A kiss of sweetness can wake up your tastebuds and satisfy the palate in a very pleasing way.
Here, Liz Barbour of the Creative Feast in Hollis offers us a few sugary notes in appetizers that will delight the tongue.
Caramelized Pears with Gorgonzola Crostini
4 ripe, but firm Bartlett pears
4 teaspoons of fresh tarragon, chopped
1/4 cup of unsalted butter
Salt and pepper
1/3 cup crumbled Gorgonzola
24 2-inch bread rounds, toasted
Working with one pear at a time (pears will turn brown if exposed too long to the air), stand the pears up and cut the pear off the core into four long pieces.
Starting about 1/2 inch from the top of each piece, slice the pears into 1/8-inch slices. Separate the sliced pear into sections of three slices each, leaving each section attached at the top. This will allow you to “fan” the pears in the pan while cooking.
Heat two tablespoons of butter in a large sauté pan over medium-high heat until bubbling.
Fan the pears slightly and place them in the pan in a single layer. Cook until brown on one side about 1to 1-1/2 minutes. Gently turn pear fans over and repeat. Sprinkle a little chopped tarragon over the caramelized pears. Remove pear fans to a sheet pan. Continue as above to finish all four pears.
To serve, top each Crostini round with a pear fan and sprinkle a little Gorgonzola on top. Pop the pear Crostini under the broiler to just barely melt the Gorgonzola. Serve warm.
Note: The pears and Gorgonzola are also excellent served on top of roasted pork, chicken or with a salad of field greens.
Duck Breast with Caramelized Orange Sauce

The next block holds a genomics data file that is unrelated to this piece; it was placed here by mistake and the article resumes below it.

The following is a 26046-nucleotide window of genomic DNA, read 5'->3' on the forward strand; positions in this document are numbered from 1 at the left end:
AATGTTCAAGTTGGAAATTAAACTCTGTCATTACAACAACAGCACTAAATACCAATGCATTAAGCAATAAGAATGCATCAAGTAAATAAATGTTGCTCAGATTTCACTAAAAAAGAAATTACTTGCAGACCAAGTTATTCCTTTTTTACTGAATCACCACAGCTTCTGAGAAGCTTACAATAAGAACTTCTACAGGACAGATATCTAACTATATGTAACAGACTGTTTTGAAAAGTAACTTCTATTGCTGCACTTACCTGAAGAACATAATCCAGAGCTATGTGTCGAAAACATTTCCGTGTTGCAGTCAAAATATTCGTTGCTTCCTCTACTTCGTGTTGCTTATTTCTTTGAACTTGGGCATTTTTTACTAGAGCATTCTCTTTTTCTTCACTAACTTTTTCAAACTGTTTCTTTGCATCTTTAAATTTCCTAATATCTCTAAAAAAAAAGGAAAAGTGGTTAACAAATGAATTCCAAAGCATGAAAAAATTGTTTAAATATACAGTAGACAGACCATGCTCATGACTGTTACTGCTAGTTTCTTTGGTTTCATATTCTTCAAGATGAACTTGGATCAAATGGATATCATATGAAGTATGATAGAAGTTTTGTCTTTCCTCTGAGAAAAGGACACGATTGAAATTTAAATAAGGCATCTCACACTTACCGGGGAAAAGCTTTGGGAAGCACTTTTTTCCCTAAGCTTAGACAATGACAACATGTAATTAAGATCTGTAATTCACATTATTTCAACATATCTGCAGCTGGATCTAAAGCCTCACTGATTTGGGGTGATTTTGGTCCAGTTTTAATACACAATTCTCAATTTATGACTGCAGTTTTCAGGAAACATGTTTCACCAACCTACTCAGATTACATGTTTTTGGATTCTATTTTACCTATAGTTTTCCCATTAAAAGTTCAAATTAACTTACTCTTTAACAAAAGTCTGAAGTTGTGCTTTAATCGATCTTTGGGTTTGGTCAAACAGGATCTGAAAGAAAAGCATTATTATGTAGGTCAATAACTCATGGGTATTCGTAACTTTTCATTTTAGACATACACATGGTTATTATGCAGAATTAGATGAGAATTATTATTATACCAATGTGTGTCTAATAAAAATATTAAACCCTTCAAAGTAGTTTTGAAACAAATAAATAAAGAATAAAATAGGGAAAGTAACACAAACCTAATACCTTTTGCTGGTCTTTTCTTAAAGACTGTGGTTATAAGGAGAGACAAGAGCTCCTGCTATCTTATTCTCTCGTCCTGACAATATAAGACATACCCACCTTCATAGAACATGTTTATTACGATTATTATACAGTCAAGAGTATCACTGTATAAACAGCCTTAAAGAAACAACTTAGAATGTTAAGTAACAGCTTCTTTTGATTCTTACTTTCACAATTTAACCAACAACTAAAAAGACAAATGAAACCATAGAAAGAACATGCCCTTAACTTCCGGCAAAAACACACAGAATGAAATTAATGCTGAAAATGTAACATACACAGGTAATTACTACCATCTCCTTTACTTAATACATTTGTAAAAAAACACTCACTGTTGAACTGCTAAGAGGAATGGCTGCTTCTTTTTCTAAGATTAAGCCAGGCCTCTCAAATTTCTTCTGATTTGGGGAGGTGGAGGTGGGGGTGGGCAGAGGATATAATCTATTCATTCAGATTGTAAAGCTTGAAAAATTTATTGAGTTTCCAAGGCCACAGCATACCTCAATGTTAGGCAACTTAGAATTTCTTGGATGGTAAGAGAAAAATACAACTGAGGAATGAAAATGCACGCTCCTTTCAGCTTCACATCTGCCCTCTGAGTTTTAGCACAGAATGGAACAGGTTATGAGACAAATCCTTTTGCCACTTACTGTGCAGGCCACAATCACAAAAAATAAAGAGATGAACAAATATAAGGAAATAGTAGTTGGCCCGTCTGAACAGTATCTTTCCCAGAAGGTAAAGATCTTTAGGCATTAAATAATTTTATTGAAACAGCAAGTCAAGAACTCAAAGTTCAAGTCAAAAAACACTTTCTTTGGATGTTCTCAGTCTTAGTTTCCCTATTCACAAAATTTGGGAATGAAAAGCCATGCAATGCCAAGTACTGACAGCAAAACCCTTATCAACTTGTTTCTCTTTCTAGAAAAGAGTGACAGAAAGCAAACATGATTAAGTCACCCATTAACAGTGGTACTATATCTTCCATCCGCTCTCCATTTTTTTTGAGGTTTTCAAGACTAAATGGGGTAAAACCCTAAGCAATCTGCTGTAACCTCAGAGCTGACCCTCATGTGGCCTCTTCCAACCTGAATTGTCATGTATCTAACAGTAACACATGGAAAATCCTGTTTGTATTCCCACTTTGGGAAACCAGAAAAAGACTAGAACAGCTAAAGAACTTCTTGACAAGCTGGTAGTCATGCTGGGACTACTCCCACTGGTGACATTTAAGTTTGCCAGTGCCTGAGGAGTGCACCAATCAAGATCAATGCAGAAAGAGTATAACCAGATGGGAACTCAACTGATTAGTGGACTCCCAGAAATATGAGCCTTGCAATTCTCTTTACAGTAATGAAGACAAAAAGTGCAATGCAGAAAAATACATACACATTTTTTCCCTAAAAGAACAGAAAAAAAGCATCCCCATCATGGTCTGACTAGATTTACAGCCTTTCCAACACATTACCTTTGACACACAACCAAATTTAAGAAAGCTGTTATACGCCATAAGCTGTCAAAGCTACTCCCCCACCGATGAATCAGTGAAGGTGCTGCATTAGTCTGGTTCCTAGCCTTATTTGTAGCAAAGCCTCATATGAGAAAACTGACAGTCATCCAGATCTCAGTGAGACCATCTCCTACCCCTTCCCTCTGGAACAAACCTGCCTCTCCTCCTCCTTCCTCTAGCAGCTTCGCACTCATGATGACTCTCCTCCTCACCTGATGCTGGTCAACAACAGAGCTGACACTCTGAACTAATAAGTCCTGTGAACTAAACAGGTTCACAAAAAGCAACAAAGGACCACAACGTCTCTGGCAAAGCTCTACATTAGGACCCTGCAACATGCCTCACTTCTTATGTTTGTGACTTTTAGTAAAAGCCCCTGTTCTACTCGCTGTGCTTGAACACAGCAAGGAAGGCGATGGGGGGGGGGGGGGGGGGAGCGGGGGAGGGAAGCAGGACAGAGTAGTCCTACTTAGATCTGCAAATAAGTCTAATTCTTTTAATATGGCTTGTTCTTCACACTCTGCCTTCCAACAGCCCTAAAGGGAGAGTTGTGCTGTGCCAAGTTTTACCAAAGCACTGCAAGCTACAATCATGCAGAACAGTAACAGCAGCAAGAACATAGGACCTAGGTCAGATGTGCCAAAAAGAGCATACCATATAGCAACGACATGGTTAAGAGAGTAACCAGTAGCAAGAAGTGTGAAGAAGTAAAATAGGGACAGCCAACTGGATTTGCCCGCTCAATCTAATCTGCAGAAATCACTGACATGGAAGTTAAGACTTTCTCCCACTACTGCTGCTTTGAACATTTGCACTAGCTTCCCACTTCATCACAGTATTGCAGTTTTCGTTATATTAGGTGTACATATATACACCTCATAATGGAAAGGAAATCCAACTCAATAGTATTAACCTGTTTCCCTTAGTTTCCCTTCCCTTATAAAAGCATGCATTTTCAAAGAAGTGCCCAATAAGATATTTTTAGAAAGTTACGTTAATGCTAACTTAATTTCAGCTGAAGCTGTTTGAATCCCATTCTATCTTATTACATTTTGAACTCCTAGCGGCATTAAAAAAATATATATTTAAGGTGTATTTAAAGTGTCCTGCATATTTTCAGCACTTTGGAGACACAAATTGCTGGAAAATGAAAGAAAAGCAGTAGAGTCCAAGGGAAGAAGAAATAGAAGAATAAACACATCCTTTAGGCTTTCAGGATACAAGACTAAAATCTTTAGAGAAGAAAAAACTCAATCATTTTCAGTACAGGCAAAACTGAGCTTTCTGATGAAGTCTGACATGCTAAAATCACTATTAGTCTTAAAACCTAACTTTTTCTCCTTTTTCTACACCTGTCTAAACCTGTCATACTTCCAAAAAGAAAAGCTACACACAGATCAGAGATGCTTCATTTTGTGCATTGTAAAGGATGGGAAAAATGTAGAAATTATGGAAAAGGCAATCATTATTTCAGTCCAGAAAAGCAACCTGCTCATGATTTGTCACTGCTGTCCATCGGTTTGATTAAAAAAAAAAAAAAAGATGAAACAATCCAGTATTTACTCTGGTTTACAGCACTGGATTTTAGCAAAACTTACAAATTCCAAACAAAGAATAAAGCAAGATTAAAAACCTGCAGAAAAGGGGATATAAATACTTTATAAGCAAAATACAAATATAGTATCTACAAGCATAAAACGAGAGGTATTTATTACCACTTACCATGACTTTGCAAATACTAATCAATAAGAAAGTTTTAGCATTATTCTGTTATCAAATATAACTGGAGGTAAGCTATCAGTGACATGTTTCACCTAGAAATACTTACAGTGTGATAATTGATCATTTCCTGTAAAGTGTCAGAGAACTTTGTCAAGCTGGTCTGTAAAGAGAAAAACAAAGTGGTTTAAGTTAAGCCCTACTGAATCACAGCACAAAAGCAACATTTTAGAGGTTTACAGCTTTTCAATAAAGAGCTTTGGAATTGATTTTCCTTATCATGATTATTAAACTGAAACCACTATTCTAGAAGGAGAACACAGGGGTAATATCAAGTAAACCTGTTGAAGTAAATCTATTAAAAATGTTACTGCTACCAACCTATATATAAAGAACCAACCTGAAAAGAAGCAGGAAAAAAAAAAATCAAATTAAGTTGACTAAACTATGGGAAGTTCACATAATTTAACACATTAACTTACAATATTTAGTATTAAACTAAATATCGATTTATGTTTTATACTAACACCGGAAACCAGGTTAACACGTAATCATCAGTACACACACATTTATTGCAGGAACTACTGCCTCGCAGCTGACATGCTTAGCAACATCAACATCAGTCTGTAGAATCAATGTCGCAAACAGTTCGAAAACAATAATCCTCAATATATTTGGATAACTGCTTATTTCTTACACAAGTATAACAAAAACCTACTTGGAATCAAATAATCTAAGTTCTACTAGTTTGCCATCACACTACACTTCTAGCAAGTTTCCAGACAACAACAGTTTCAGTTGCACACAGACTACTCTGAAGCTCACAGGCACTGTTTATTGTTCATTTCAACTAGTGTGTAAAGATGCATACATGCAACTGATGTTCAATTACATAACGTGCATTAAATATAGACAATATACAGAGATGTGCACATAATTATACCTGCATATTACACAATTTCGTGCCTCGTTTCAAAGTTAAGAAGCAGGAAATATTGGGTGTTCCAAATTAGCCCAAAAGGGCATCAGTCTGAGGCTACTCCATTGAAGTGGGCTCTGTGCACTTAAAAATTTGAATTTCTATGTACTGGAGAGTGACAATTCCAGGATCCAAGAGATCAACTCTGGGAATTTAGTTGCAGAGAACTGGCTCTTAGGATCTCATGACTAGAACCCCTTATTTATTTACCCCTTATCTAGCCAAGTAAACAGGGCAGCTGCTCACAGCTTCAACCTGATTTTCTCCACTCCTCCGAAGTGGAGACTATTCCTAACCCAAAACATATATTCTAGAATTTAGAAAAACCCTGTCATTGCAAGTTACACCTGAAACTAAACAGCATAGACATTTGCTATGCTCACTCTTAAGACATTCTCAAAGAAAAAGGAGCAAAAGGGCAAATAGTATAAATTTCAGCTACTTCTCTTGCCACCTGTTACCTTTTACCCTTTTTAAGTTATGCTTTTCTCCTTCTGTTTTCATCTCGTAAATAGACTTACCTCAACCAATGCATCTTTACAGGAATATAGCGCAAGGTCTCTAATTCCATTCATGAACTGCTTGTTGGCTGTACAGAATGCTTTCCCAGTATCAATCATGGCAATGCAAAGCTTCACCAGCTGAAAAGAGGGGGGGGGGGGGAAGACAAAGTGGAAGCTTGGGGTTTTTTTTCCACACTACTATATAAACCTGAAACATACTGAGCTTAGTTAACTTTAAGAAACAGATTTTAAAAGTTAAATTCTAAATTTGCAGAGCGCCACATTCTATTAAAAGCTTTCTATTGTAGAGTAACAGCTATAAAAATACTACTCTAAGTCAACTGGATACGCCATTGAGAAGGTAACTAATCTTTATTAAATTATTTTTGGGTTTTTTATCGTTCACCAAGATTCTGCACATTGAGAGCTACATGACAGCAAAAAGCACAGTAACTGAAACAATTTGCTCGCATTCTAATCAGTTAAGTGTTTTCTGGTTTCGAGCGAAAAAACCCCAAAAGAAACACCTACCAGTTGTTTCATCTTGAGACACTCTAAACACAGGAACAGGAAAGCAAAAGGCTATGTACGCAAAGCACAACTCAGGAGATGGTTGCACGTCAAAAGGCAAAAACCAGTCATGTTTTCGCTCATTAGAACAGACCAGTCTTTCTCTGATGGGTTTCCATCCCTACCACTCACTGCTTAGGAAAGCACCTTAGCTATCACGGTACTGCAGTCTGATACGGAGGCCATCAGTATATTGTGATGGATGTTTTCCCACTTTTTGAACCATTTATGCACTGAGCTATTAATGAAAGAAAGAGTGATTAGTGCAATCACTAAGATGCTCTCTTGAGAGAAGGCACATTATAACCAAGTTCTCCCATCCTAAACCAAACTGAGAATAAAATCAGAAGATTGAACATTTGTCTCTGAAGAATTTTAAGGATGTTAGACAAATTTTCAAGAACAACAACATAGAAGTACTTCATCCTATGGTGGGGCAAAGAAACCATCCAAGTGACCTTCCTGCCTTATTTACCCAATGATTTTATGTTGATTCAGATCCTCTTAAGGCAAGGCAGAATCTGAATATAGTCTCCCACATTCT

Makes 6 Appetizer Servings
1/4 cup of sugar
2 tablespoons water
1 large shallot, chopped
2 cloves of garlic, chopped
1/2 teaspoon fresh ginger, chopped
3/4 cup dry sherry
1 cup chicken stock
2 tablespoons orange juice concentrate
1 tablespoon cornstarch, mixed with 2 tablespoons of cold water
2 teaspoons fresh rosemary
Zest of one orange
In a heavy saucepan blend the sugar and water and bring to a simmer. Remove from heat, and swirl the pan by its handle to be sure that the sugar has dissolved and that the liquid is clear.
Cover the pan tightly and boil the syrup over moderately high heat — keep peeking, and boil until the bubbles are thick. Very soon the syrup will begin to color.
Continue swirling a few seconds more, until it is a light caramel brown, then remove from heat and continue swirling — it will darken more.
To the hot caramel, add the shallots, garlic and ginger. Put back on the heat and simmer for two minutes.
Remove the pan from the heat (keep your face back from the pan as the sauce will boil up a bit), add the sherry. Put the pan back on the heat and simmer for three minutes to reduce the liquid by half.
Add the chicken stock and orange juice concentrate and boil for two minutes.
Strain the sauce and return it to the saucepan and bring it back to a simmer.
Add the orange zest, rosemary and the cornstarch.
Lower heat and simmer for one minute or until the sauce thickens. Add pepper to taste.
2 pounds of duck breast
Salt and freshly ground pepper
1 tablespoon olive oil
Preheat the oven to 425 degrees.
With a sharp paring knife, score four shallow slits into the fatty skin of the duck breast. Do not cut down to the flesh. Season both sides of the breast with salt and pepper.
Add the olive oil to a large over-proof skillet over medium-high heat. When the pan is hot, add the duck breasts skin side down and sear until the skin is brown and crispy, about five minutes. Turn the breast over and transfer the pan to the oven. Remove fat, if necessary. Cook for 6-8 minutes for medium rare. Remove the breast from the pan and set aside to rest for five minutes.
Slice each breast into 1/4-inch wide slices on the diagonal. Fan 3-4 pieces for each portion.
Place 1-2 tablespoons of sauce on each plate and top with the duck.
This article appears in the December 2005 issue of New Hampshire Magazine